The U.S. Senate Finance Committee’s latest drug pricing legislation includes language, not seen before in earlier House and Senate versions, about denying 340B covered entities’ access to government-negotiated lower prices on drugs covered under Medicare.
The committee released the 1,180-page text of its changes to the House-passed Build Back Better Act on Saturday. Groups and law firms that represent 340B entities said yesterday they were still studying the Finance Committee text and seeking more information before reaching conclusions about its implications for 340B program participants.
The new Finance Committee language about 340B says the U.S. Health and Human Services (HHS) Secretary shall “establish procedures to ensure” that 340B covered entities “do not request access to a maximum fair price” that the government negotiates with a manufacturer “with respect to a selected drug that is subject to payment of a rebate to such entities under an agreement described” in section 1927(a)(5)(A) of the Social Security Act (SSA).
Section 1927 of the SSA requires drug manufacturers to have Medicaid drug rebate agreements with states if they want their drugs covered under Medicaid and Medicare Part B. Subsection (a)(5)(A) refers to the 340B pharmaceutical pricing agreement that these manufacturers also must sign.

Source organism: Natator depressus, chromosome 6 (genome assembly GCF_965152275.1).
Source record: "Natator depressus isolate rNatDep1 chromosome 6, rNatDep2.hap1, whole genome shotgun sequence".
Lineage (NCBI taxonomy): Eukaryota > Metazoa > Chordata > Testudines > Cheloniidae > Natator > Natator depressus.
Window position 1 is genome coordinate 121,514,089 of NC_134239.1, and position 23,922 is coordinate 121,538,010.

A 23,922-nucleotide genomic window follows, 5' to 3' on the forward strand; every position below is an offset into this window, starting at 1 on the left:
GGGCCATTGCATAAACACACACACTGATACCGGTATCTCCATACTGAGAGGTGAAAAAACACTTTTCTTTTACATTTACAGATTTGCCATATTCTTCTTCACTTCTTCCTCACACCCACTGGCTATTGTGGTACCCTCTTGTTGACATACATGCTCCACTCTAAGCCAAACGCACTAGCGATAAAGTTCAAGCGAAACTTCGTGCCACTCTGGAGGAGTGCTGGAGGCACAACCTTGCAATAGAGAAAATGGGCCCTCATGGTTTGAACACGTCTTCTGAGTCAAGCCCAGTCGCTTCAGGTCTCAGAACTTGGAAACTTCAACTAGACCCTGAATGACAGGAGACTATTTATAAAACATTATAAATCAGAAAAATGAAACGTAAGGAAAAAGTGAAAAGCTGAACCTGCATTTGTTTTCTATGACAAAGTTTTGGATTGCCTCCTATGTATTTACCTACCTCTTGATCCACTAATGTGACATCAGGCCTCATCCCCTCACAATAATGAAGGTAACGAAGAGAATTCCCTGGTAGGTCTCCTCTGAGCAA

One veteran 340B stakeholder said the new language likely is intended to mirror the current 340B duplicate discount prohibition, in this case in the new context of government negotiated prices on a handful of expensive drugs. The Finance Committee appears to be saying it would be unfair to manufacturers if entities were to get both maximum fair price (MFP) under government price negotiation and a 340B discount on the same drug, the stakeholder said.
Another veteran 340B stakeholder reached yesterday provided a different take. “I don’t read it that they can’t get a discount twice,” the stakeholder said. “I read it that they can’t participate in the maximum fair price language for lowering prices.”